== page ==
In May of 2012, President Obama addressed graduates at the U.S. Air Force Academy in these terms:
“I see an American century because no other nation seeks the role that we play in global affairs, and no other nation can play the role that we play in global affairs.”
Less than two years later, not only has the president’s claim of American exceptionalism been widely derided, the country is in disarray on the world stage. In 2012, American troops having at last departed, Iraq was expected to flourish, even though some neighboring Syrians were chafing under one-family rule. Today, both Syria and Iraq are enmeshed in new levels of violence, as Al Qaeda and its Sunni offshoots battle each other while simultaneously battling their Shiite rulers.
In an article published on January 2, 2014 in the Palestine Chronicle, Ralph Nader lays the blame for Iraq’s meltdown on George.W. Bush: “ “Today, Iraq remains a country you destroyed, a country where over a million Iraqis, including many children and infants (remember Fallujah?) lost their lives, millions more were sickened or injured, and millions more were forced to become refugees, including most of the Iraqi Christians. Iraq is a country rife with sectarian strife that your prolonged invasion provoked into what is now open warfare. Iraq is a country where al-Qaeda is spreading with explosions taking 20, 30, 40, 50 or 60 lives per day. Just this week, it was reported that the U.S. has sent Hellfire air-to-ground missiles to Iraq’s air force to be used against encampments of ‘the country’s branch of al-Qaeda.’ There was no al-Qaeda in Iraq before your invasion. Al-Qaeda and Saddam Hussein were mortal enemies.”
I fault Nader for not including Obama in his condemnation of Middle East policy. Surely a man who has been in the White House for the last five years, and under whom our troops were finally withdrawn from Iraq, bears a heavy responsibility for that country’s current state. Considering the last hundred years of our history, it is nothing short of astonishing that far from calling the shots, Washington is now reduced to supplying arms to various militia groups whose agendas are far from clear, while appearing to fear they will end up in the hands of those we know to be our enemies – or who might become our enemies tomorrow.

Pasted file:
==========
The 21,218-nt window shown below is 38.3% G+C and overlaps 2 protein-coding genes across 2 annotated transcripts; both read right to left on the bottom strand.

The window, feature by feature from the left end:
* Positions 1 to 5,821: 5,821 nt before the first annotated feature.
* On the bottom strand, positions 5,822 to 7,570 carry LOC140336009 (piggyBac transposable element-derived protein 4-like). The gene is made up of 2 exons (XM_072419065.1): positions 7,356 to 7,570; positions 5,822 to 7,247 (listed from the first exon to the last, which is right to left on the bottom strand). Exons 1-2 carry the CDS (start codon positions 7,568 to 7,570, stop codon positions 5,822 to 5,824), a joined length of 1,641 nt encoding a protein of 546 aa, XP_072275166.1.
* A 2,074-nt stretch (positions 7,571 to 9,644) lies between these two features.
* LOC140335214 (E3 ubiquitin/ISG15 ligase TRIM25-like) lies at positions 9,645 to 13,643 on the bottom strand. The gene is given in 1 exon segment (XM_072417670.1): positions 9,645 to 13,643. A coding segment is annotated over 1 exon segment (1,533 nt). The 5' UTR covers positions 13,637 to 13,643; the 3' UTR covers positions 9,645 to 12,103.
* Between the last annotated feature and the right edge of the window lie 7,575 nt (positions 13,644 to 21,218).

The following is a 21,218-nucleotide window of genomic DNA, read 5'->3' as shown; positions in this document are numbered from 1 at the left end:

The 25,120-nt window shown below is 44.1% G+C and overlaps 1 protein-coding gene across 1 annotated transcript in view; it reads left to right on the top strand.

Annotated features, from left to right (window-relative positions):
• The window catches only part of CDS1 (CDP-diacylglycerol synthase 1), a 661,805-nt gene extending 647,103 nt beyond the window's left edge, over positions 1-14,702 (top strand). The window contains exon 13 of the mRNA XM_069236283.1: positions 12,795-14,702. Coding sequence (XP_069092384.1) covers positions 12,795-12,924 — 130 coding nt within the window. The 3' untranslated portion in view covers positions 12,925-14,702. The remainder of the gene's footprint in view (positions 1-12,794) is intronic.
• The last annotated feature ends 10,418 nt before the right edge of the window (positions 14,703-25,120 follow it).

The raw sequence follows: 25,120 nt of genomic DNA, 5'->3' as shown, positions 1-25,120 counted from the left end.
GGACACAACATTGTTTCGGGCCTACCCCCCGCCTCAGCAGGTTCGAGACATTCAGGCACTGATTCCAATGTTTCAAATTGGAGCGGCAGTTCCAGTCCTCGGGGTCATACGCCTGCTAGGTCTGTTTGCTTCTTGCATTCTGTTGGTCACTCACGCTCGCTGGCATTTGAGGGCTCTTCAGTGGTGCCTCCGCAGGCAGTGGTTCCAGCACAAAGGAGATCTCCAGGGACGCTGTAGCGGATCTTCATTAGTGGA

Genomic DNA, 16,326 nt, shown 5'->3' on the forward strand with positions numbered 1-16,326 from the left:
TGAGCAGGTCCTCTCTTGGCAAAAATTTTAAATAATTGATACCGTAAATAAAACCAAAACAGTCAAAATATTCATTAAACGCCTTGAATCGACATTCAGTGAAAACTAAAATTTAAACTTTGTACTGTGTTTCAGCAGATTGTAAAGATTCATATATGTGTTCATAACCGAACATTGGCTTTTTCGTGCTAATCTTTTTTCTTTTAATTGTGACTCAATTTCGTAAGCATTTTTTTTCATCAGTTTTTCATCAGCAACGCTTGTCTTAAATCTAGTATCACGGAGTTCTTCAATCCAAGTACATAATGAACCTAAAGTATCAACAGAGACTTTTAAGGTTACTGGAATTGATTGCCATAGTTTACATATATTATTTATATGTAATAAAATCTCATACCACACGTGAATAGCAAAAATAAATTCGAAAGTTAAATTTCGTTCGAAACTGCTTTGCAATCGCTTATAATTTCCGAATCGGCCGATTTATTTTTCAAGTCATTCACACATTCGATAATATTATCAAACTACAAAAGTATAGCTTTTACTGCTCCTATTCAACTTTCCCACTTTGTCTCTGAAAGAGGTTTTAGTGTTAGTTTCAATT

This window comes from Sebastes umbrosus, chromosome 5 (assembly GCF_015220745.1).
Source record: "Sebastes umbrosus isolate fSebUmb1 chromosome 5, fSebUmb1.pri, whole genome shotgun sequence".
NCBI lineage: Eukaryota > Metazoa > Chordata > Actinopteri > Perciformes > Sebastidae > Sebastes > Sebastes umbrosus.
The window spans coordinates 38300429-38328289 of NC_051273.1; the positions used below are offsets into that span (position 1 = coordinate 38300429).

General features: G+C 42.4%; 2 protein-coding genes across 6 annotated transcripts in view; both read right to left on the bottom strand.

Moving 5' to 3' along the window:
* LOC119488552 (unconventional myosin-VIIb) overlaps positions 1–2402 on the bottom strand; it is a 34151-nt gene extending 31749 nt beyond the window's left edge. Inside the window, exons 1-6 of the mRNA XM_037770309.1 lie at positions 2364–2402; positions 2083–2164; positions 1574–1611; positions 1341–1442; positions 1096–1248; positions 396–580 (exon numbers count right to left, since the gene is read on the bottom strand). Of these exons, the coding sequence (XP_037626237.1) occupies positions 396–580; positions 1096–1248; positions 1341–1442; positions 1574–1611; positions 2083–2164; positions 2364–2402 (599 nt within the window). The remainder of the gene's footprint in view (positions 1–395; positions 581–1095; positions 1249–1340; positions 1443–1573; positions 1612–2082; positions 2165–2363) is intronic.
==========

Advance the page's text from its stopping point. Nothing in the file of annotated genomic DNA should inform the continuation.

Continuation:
But the disconnect between stated fears and really existing concerns only exists because Washington cannot divulge its true criterion for judging others, which is acceptance of the 1%’s globalization agenda. Its applicability is complicated by Washington’s inability to perceive the religious/cultural substrate that colors support for or opposition to the world military/industrial/financial complex. Not to mention the desire of countries such as Saudi Arabia to assert a determining role. Or even plain old fashioned Arab, Iraqi or Syrian nationalism – or the concerns of the Druze in Syria and Lebanon, the survival of Christians, or the Kurds’ legitimate demand for a country, all groups successfully managed by the Ottomans for seven hundred years.
From the time of the Roman Empire, political entities composed of different nationalities have only been successfully ruled by some form of despotism. And yet,
seeing ethnic and religious issues as mere details in any political picture, the United States fails to recognize that it is ‘dictators’ who have long been ‘indispensable’ in keeping countries with diverse populations from disintegrating. In the nineteen nineties I translated into French a book that details the history of Iraq leading up to the first Gulf War (The Making of the Gulf War: Origins of Kuwait’s Long-Standing Territorial Dispute with Iraq By H. Rahman London: Ithaca, 1997.) It shows that Saddam Hussein was merely the latest in a long line of Iraqi rulers who, in their attempt to shape disparate peoples into a modern country, had recourse to policies and behaviors that today justify calls for regime change. (Another example was Tito, who ruled the cobbled together nation of Yugoslavia with an iron first until his death – when the country split into half a dozen warring entities for the better part of two decades.)
When Barack Obama succeeded George W. Bush, he may not have subscribed to the Neo-con agenda of systematic regime change in the Middle East. However, as a product of the American melting pot, he too assumes Washington can wave a magic wand over the world and will liberal polities into being. The Middle East requires us to recognize country Muslims’ solidarity Islam, and city Muslims’ rejection of mindless consumerism and speculation, distinguishing between a medieval attitude toward women (shared by Christians until relatively recently), and the commercially inspired vulgarity that has nothing to do with women’s liberation.
In this respect, the latest news is that Americans going to fight with Islamists in Iraq or Syria are being trained to commit terrorism upon their return to the U.S. No one appears to be asking what differentiates them from the veterans who return from combat to oppose war. What aspects of Al Qaeda’s opposition to the United States do they identify with? Is it simply a more violent opposition to imperialism, or have these young men adopted some Salafist attitudes toward modernity?
Eschewing intellectual questioning in favor of a military that ‘mistakes’ three year-olds for enemy combatants, Obama has taken us from being the world’s deus ex machina to an avatar of Walt Disney’s ‘Sorcerer’s Apprentice’, that can ever less seek, or be recognized as playing, a beneficial role on the world stage.
Photo from Amanda Hatfield licensed under Creative Commons